Dale Chihuly’s Trumpian confections are sensational in all the wrong ways
If I was to say that Dale Chihuly is the Donald Trump of glass art, would you call that a cheap shot?
Please don’t. I’m not saying there’s anything racist, sexist or xenophobic in the Chihuly oeuvre; rather, I’m suggesting the oversized, showboating qualities of that art can accurately be described as “Trumpian.” Further, as Trump becomes more and more the standard by which we measure all things, why not art? Both Trump and Chihuly, after all, blow hard for a living – Trump because he thinks he can topple Hillary Clinton by hot air alone and ride the bombast into the White House; Chihuly because he must actually expend a mighty wind to create the pop baroque confections that in the past 40 years have made him the world’s best-known glass artist.
Trump’s hair alone incarnates the pop baroque, its dramatic effects, curving forms, elaborate ornamentation and “expressive dissonance” the personification of the Chihuly sculptural aesthetic. By the same token, aren’t Chihuly’s overblown creations the sort of art you imagine the Donald would produce, should he ever abandon the microphone for the glass pipe and the blow-torch?
It’s true Chihuly, who turns 75 in September, hasn’t done any blowing himself since 1979 when a body-surfing mishap dislocated his shoulder, rendering him unable to hold a glass pipe. But such are his fame and his revenue streams that legions of assistants have taken up the slack to huff and puff at his direction. Today, pieces bearing the Chihuly imprimatur can be found in a staggering number of venues, from clinics and casinos to conservatories and galleries, the Metropolitan Museum of Art and the Louvre among them. If there isn’t a Chihuly in the lobby of Trump Tower, there should be.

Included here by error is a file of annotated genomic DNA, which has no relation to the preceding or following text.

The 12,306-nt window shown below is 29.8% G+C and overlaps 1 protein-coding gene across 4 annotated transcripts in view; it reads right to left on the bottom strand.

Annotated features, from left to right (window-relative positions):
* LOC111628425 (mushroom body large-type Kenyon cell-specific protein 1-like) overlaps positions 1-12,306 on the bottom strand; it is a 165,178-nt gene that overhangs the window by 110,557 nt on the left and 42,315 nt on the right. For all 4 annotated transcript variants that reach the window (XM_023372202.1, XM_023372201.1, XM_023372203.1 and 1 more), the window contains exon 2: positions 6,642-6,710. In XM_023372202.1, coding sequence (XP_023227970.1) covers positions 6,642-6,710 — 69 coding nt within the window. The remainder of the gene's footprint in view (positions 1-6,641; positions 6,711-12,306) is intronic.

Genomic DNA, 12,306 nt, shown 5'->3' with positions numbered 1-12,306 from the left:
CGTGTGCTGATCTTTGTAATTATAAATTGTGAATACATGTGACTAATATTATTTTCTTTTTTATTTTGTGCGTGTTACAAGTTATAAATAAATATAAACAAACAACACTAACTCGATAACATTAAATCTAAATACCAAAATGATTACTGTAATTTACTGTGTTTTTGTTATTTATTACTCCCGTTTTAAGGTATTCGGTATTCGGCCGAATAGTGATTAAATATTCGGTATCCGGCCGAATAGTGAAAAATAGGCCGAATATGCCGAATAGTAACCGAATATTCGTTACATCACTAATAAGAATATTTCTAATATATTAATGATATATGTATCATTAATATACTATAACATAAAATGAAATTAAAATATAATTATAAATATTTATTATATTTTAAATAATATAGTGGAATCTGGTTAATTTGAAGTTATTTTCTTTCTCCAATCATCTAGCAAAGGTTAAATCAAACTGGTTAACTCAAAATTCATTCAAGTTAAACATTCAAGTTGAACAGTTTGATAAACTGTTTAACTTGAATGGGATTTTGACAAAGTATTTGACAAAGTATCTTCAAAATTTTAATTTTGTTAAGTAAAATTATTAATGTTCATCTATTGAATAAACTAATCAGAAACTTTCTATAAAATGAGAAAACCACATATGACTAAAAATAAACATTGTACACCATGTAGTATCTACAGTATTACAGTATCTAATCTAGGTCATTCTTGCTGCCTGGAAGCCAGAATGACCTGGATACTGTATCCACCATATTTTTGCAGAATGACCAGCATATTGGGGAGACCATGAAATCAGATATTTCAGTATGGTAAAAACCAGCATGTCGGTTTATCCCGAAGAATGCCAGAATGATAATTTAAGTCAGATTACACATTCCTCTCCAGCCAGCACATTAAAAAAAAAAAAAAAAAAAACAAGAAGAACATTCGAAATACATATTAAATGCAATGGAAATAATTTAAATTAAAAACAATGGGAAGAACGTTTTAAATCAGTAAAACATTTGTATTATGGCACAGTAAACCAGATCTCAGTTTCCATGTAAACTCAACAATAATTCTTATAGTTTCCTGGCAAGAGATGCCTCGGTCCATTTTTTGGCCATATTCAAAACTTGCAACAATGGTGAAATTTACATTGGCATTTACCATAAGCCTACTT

In the meantime, there’s a lot of Chihuly being served at the Royal Ontario Museum in Toronto. You can find it downstairs in the vast Garfield Weston Exhibition Hall which, until early January, 2017, will be hosting what’s billed as the first-ever Chihuly showcase in a major public institution in Toronto. The ROM, which already has two surprisingly modest-sized Chihulys in its permanent collection, has pulled together eleven “installations” in association with Chihuly himself, curated by Diane Charbonneau, curator of modern and contemporary decorative arts at the Montreal Museum of Fine Arts. The whole shebang is called, simply, Chihuly. (Or, as is the ROM’s typographical wont, CHIHULY. My preference would have been I, Dale.)
It’s a sensational show – albeit in the pejorative sense of sensational. Meaning: Full of Teletubby colours and flash and bigness and strange shapes drawn from some Baudelairean fever dream or the remnants of an explosion on the set of Pee-wee’s Playhouse. Meaning: Almost always relentlessly immodest, forever straining to elicit a slack-jawed “Wow” from the spectator. Meaning: Visually noisy, superficial, bereft of genuine nuance and subtlety, provocative but not thought-provoking.